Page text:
What do you think?
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August 17 2012
Yes, I think you have a good chance of finding a seller who is willing to "take back" the financing. If the seller has no mortgage, and sells to someone who is paying all cash (or who is getting a mortgage, which works out the same for the seller because the seller still gets all cash), what will the seller do with the money? Put it in a savings account earning nothing?  Put it in a certificate of deposit earning 1% or 2%? You can offer 4%. That's a good return these days. Find a buyer agent who is willing to work with you.  If your price point ($70k) is low for your market, a successful real estate agent may not be interested, but there always are new agents who are anxious for their first clients. Walk into a local real estate brokerage office and tell them you're interested in buying a low-priced property and you are willing to work with a newly-licensed agent. A new agent who doesn't have any or many clients has the time and energy to work aggressively for you. The managing broker of the office can provide guidance to the agent, and the agent can gain valuable experience on your purchase that will help him or her with future clients at higher prices. Win-win-win. After you have bought and owned the house for a couple of years, with a history of steady rent payments from your tenant, a local bank should be willing to refinance your loan, and even cash out your equity up to 75% of the then-value of the house. Then you can use that cash as your down payment on another investment property, using the same buyer agent if he or she did a good job for you. Be optimistic!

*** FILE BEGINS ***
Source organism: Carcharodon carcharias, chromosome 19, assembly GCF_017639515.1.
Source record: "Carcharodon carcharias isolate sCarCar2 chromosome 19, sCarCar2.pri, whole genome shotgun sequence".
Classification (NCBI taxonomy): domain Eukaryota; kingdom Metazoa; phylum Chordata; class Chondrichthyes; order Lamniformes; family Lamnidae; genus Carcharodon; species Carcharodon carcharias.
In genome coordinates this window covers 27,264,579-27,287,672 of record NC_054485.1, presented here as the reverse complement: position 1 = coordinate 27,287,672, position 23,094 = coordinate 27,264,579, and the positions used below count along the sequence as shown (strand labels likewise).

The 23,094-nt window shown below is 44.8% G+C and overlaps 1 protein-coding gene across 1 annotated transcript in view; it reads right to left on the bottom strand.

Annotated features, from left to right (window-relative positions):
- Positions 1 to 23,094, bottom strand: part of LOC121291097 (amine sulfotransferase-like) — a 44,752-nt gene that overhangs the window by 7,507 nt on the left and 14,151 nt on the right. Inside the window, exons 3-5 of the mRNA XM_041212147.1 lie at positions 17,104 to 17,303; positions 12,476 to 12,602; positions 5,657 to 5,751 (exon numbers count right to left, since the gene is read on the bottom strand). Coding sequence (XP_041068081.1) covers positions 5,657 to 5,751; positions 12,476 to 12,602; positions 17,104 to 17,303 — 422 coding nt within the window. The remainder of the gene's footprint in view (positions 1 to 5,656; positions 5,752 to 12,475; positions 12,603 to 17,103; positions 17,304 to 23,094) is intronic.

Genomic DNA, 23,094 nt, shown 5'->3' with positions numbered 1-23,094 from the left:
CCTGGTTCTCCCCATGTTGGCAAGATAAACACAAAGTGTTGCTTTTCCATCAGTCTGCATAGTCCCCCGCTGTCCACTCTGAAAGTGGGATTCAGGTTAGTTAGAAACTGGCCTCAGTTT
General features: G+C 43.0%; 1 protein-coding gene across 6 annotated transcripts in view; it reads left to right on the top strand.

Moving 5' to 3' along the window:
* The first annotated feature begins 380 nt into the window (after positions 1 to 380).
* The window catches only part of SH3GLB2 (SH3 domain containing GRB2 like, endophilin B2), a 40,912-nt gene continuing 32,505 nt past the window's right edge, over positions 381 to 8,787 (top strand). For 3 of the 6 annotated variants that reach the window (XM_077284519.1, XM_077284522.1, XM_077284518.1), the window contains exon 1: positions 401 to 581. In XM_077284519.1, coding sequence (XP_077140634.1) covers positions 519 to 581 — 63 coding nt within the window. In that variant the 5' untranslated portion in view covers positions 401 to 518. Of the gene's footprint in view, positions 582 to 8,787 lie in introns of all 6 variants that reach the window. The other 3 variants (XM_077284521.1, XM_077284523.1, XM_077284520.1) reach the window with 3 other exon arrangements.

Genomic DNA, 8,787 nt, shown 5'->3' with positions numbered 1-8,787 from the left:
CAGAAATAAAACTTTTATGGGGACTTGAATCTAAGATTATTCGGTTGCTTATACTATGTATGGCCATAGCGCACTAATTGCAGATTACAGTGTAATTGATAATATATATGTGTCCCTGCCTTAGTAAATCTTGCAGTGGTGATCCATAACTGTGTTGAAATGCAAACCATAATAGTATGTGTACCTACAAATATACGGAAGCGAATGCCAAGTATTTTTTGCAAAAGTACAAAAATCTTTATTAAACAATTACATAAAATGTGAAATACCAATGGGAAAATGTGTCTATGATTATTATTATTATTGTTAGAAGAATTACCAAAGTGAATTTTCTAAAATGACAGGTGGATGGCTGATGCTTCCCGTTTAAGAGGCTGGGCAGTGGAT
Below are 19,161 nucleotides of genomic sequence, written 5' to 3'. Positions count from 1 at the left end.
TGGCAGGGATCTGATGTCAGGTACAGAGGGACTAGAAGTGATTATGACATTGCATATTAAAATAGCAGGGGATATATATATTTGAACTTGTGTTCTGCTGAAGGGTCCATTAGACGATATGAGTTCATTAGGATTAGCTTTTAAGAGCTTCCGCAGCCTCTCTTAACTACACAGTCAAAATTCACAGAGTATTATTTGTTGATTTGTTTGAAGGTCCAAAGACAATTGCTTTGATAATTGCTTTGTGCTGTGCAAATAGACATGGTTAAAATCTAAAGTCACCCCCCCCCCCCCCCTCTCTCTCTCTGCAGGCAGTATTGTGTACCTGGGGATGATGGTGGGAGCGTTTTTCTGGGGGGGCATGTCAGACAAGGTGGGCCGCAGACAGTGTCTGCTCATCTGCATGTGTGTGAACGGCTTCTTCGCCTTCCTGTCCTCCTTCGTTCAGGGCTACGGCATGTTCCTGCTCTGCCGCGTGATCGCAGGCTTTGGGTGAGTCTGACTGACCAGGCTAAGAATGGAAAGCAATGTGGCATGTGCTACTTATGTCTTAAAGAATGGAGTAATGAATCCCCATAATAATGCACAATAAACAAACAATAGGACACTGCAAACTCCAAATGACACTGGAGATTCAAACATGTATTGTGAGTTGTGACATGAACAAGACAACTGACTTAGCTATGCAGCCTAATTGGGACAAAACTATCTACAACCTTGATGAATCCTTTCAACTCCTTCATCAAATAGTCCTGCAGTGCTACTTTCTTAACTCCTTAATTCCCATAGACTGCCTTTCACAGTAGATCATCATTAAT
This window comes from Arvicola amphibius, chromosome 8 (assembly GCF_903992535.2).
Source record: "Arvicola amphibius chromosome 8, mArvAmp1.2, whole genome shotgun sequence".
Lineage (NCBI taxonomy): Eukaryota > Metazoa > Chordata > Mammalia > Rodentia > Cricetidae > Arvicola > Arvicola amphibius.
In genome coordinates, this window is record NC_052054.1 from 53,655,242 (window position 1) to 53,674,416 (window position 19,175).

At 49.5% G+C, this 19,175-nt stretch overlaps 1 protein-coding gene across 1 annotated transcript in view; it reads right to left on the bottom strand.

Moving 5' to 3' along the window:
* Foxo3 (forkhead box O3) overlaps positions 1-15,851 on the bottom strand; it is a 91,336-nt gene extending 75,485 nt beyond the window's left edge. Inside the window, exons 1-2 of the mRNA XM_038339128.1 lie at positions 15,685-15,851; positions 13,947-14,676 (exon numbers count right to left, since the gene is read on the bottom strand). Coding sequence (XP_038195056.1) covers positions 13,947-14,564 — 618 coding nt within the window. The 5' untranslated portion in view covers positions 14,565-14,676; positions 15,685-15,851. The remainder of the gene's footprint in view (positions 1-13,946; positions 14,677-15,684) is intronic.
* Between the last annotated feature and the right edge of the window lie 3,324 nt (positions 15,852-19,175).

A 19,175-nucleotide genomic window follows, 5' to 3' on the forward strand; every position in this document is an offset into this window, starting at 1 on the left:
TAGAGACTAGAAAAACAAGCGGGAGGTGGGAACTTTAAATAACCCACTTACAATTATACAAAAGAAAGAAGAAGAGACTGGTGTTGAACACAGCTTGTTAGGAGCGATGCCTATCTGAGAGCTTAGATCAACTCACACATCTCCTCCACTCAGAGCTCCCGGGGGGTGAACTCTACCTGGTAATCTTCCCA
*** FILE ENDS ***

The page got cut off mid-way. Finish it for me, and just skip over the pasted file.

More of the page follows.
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August 17 2012
Here is a property that you could probably pay cash for.

http://www.coldwellbanker.com/property/ren/CA/92395/59001180#.UC7O4KJavyY.email

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August 17 2012
Profile picture for thxbest
I think mobile / manufactured homes are not good as an investment because their value do not increase over the years and they lose their value, on the other hand you have to pay the land / foundation fee month to month. Is that information right?

Thanks
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August 18 2012
Unfortunately, is very hard to find a $40,000 property in California, even harder in a move-in condition. If you own a free and clear $70,000 home, I would suggest to buy another one nearby to where the first is. Or you can buy in another state where the prices are lower than California (pretty much all the other States). 

If you must buy in California then Counties like San Bernardino and Riverside Counties have properties around $70,000. Keep in mind that these will not be the top neighborhoods in the West Coast.

On top on everything else, lenders don't like to work with mortgages of less than $50,000. You may find a lender but it will charge you extra points for the small loan if they decide to fund your loan.




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August 20 2012
Google Hard Money Lenders.
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August 20 2012
Good Luck finding a $20,000 mortgage let alone a mortgage with no income.
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August 22 2012